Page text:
Youth work is a creation of conditions for promoting the diverse development of young people which enables them to be active outside their families, formal education acquired within the adult education system, and work on the basis of their free will.
Organisation of youth work
Local authorities (council, rural municipality or city government, and institutions and partners administered by them) are responsible for planning the obligations of youth work and the extent of activities and funds arising therefrom.
The organisation of youth work of local authorities is regulated under the Youth Work Act and Local Government Organisation Act The organisation model based on local authorities also follows an important starting point of carrying out youth work that youth work must be as close to youth as possible and take fully into account the principle of autonomy of local authorities applicable to the administrative organisation of the state.
Local authorities and the state are partners within the context of the organisation of youth work in Estonia. The state creates a legal and strategic framework and supports local authorities in terms of priority areas and provision of services. The activities of local authorities are directed and supported through state support programmes. The aim is to enhance the availability of youth work and guarantee services of better quality in institutions associated with youth.
At different levels a common practice of delegating the tasks of practical implementation of youth work to NGOs is used. At the national level, the development of youth affairs is supported by several umbrella organisations, societies uniting different professions and organisations of youth work, youth associations and foundations. Hobby schools, work brigades, camps, youth centres as well as youth associations managed by the non-profit and private sectors render their services at the level of local government.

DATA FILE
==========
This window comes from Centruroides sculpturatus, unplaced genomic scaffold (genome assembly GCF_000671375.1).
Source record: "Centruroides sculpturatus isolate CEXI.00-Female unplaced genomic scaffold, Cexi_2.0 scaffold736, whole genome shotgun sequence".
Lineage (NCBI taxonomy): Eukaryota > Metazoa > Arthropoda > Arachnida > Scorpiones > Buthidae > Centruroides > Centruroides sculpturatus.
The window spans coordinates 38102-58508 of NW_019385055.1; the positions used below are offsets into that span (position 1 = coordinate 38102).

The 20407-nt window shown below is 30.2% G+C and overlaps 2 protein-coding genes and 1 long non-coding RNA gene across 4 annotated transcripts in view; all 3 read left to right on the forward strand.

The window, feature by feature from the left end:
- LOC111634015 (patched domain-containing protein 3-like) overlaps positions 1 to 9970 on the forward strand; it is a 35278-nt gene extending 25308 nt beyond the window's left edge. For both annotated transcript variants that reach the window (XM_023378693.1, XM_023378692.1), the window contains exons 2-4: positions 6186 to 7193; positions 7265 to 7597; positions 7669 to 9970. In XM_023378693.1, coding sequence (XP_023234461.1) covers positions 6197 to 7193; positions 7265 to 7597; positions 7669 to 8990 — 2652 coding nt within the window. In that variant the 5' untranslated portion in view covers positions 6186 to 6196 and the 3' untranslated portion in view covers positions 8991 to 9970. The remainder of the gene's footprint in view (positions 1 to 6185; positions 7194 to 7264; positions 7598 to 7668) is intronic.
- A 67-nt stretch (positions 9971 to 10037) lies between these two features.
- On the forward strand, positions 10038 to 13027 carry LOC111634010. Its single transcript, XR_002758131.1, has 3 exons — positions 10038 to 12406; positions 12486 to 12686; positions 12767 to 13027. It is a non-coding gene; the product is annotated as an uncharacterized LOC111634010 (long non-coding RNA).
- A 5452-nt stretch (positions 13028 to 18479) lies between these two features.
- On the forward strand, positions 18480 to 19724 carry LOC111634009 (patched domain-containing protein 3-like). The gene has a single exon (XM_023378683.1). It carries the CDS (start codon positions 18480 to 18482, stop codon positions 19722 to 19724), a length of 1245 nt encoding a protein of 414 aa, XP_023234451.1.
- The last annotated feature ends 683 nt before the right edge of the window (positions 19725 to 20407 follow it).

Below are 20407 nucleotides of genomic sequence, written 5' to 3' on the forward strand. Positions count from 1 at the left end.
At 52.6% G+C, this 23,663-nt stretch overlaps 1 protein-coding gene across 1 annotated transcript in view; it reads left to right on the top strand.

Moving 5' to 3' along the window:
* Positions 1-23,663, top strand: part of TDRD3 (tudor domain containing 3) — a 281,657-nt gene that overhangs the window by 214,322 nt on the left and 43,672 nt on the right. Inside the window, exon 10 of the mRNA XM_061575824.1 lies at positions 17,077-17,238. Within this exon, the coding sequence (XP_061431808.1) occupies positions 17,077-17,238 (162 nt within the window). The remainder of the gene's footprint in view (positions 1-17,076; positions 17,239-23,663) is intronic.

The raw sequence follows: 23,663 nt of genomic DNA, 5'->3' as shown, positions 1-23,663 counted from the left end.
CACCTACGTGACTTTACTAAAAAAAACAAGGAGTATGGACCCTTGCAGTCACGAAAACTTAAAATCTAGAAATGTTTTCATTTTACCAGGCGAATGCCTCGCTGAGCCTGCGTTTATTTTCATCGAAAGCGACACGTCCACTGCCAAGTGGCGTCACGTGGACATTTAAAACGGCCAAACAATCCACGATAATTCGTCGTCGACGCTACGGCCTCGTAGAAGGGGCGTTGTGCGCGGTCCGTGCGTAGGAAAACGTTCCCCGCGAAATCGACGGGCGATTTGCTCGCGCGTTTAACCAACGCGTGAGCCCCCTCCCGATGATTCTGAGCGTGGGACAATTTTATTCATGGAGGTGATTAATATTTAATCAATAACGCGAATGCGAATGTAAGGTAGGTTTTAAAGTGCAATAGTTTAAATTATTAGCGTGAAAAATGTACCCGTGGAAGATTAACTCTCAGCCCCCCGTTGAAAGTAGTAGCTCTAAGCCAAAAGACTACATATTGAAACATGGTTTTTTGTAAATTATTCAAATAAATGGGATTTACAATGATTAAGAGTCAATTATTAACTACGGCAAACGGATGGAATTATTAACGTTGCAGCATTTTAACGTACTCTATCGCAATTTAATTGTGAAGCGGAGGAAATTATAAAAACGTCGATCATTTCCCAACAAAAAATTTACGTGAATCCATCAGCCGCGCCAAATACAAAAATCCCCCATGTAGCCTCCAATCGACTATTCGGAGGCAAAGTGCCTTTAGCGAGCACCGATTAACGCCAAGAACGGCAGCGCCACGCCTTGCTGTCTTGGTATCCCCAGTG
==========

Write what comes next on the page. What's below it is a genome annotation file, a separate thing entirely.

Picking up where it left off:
The Cultural Affairs Committee processes the topics of youth affairs as a leading committee in the Riigikogu (the Parliament). Youth affairs is the responsibility of the Ministry of Education and Research that plans youth policy, organises youth work and manages the work of the Estonian Youth Work Centre
Youth work structures
A youth centre is a youth work agency whose activities are organised by local authorities or non-profit associations. A youth centre has the widest range of services of youth work and is the primary youth work provider. Youth centres may exist in various forms, but most of them are characterised by applying the open youth work method. According to a survey conducted in 2011, the estimated number of youth who participated in the activities of youth centres once a week and more was over 77,000. 237 youth centres operated in Estonia in 2013.
A hobby school is an educational establishment operating in the area of youth work that creates an opportunity for the acquisition of hobby education and for the diverse development of the personality, including cultivation of one’s own language and culture, in different areas of hobby education. The uniform requirements for hobby education have been prescribed in the Hobby Schools Act and Standard for Hobby Education. These regulations are applicable to all the hobby schools, irrespective of their legal status. Estonia had 527 hobby schools in 2012 and a total of 69,740 young people studied in these schools in school year 2012/2013.